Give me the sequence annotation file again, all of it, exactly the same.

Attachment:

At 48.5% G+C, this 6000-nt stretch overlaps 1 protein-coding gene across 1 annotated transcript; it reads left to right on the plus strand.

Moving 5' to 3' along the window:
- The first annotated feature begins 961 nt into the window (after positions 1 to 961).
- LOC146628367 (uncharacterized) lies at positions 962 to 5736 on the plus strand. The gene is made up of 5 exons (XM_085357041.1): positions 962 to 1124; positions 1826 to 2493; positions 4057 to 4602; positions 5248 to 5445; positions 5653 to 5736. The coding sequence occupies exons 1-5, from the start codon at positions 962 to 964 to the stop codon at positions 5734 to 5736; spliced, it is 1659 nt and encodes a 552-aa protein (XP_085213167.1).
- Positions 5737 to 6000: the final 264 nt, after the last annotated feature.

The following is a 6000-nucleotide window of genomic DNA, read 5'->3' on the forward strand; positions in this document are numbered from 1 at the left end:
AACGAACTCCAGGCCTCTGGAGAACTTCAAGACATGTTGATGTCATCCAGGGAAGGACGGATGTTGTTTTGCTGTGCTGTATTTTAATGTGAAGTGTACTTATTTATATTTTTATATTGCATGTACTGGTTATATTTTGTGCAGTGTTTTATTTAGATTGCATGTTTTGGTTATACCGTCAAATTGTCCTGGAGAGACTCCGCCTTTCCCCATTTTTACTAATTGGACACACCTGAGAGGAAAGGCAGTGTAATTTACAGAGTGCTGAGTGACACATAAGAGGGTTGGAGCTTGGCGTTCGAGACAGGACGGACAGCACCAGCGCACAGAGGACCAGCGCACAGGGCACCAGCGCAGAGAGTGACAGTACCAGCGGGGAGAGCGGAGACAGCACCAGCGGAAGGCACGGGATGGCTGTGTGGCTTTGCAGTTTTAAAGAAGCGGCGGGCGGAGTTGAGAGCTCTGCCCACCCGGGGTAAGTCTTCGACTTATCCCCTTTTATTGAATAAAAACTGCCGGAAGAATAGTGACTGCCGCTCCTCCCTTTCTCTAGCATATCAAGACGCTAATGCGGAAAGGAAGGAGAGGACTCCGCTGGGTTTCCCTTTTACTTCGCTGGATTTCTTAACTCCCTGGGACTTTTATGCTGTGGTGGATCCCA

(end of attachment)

At 48.5% G+C, this 6000-nt stretch overlaps 1 protein-coding gene across 1 annotated transcript; it reads left to right on the plus strand.

Moving 5' to 3' along the window:
- The first annotated feature begins 961 nt into the window (after positions 1 to 961).
- LOC146628367 (uncharacterized) lies at positions 962 to 5736 on the plus strand. The gene is made up of 5 exons (XM_085357041.1): positions 962 to 1124; positions 1826 to 2493; positions 4057 to 4602; positions 5248 to 5445; positions 5653 to 5736. The coding sequence occupies exons 1-5, from the start codon at positions 962 to 964 to the stop codon at positions 5734 to 5736; spliced, it is 1659 nt and encodes a 552-aa protein (XP_085213167.1).
- Positions 5737 to 6000: the final 264 nt, after the last annotated feature.

The following is a 6000-nucleotide window of genomic DNA, read 5'->3' on the forward strand; positions in this document are numbered from 1 at the left end:
AACGAACTCCAGGCCTCTGGAGAACTTCAAGACATGTTGATGTCATCCAGGGAAGGACGGATGTTGTTTTGCTGTGCTGTATTTTAATGTGAAGTGTACTTATTTATATTTTTATATTGCATGTACTGGTTATATTTTGTGCAGTGTTTTATTTAGATTGCATGTTTTGGTTATACCGTCAAATTGTCCTGGAGAGACTCCGCCTTTCCCCATTTTTACTAATTGGACACACCTGAGAGGAAAGGCAGTGTAATTTACAGAGTGCTGAGTGACACATAAGAGGGTTGGAGCTTGGCGTTCGAGACAGGACGGACAGCACCAGCGCACAGAGGACCAGCGCACAGGGCACCAGCGCAGAGAGTGACAGTACCAGCGGGGAGAGCGGAGACAGCACCAGCGGAAGGCACGGGATGGCTGTGTGGCTTTGCAGTTTTAAAGAAGCGGCGGGCGGAGTTGAGAGCTCTGCCCACCCGGGGTAAGTCTTCGACTTATCCCCTTTTATTGAATAAAAACTGCCGGAAGAATAGTGACTGCCGCTCCTCCCTTTCTCTAGCATATCAAGACGCTAATGCGGAAAGGAAGGAGAGGACTCCGCTGGGTTTCCCTTTTACTTCGCTGGATTTCTTAACTCCCTGGGACTTTTATGCTGTGGTGGATCCCA